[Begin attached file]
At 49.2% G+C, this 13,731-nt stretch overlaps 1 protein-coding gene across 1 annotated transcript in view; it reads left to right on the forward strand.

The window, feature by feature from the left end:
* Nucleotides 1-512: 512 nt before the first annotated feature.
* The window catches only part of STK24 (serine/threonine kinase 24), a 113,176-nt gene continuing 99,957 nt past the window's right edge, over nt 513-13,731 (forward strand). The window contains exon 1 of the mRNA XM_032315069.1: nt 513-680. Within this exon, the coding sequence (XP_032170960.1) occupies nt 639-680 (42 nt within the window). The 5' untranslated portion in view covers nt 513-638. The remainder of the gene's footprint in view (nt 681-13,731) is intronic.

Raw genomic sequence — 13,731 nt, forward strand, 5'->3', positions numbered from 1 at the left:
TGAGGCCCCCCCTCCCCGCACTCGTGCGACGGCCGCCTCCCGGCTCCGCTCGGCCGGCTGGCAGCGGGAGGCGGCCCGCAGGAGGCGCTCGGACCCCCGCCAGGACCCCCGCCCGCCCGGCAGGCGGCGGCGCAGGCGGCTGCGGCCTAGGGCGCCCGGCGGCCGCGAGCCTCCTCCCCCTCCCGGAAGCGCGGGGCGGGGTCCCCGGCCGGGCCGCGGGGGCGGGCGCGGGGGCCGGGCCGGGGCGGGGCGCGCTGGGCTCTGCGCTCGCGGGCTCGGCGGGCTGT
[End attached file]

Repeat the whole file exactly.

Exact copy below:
At 49.2% G+C, this 13,731-nt stretch overlaps 1 protein-coding gene across 1 annotated transcript in view; it reads left to right on the forward strand.

The window, feature by feature from the left end:
* Nucleotides 1-512: 512 nt before the first annotated feature.
* The window catches only part of STK24 (serine/threonine kinase 24), a 113,176-nt gene continuing 99,957 nt past the window's right edge, over nt 513-13,731 (forward strand). The window contains exon 1 of the mRNA XM_032315069.1: nt 513-680. Within this exon, the coding sequence (XP_032170960.1) occupies nt 639-680 (42 nt within the window). The 5' untranslated portion in view covers nt 513-638. The remainder of the gene's footprint in view (nt 681-13,731) is intronic.

Raw genomic sequence — 13,731 nt, forward strand, 5'->3', positions numbered from 1 at the left:
TGAGGCCCCCCCTCCCCGCACTCGTGCGACGGCCGCCTCCCGGCTCCGCTCGGCCGGCTGGCAGCGGGAGGCGGCCCGCAGGAGGCGCTCGGACCCCCGCCAGGACCCCCGCCCGCCCGGCAGGCGGCGGCGCAGGCGGCTGCGGCCTAGGGCGCCCGGCGGCCGCGAGCCTCCTCCCCCTCCCGGAAGCGCGGGGCGGGGTCCCCGGCCGGGCCGCGGGGGCGGGCGCGGGGGCCGGGCCGGGGCGGGGCGCGCTGGGCTCTGCGCTCGCGGGCTCGGCGGGCTGT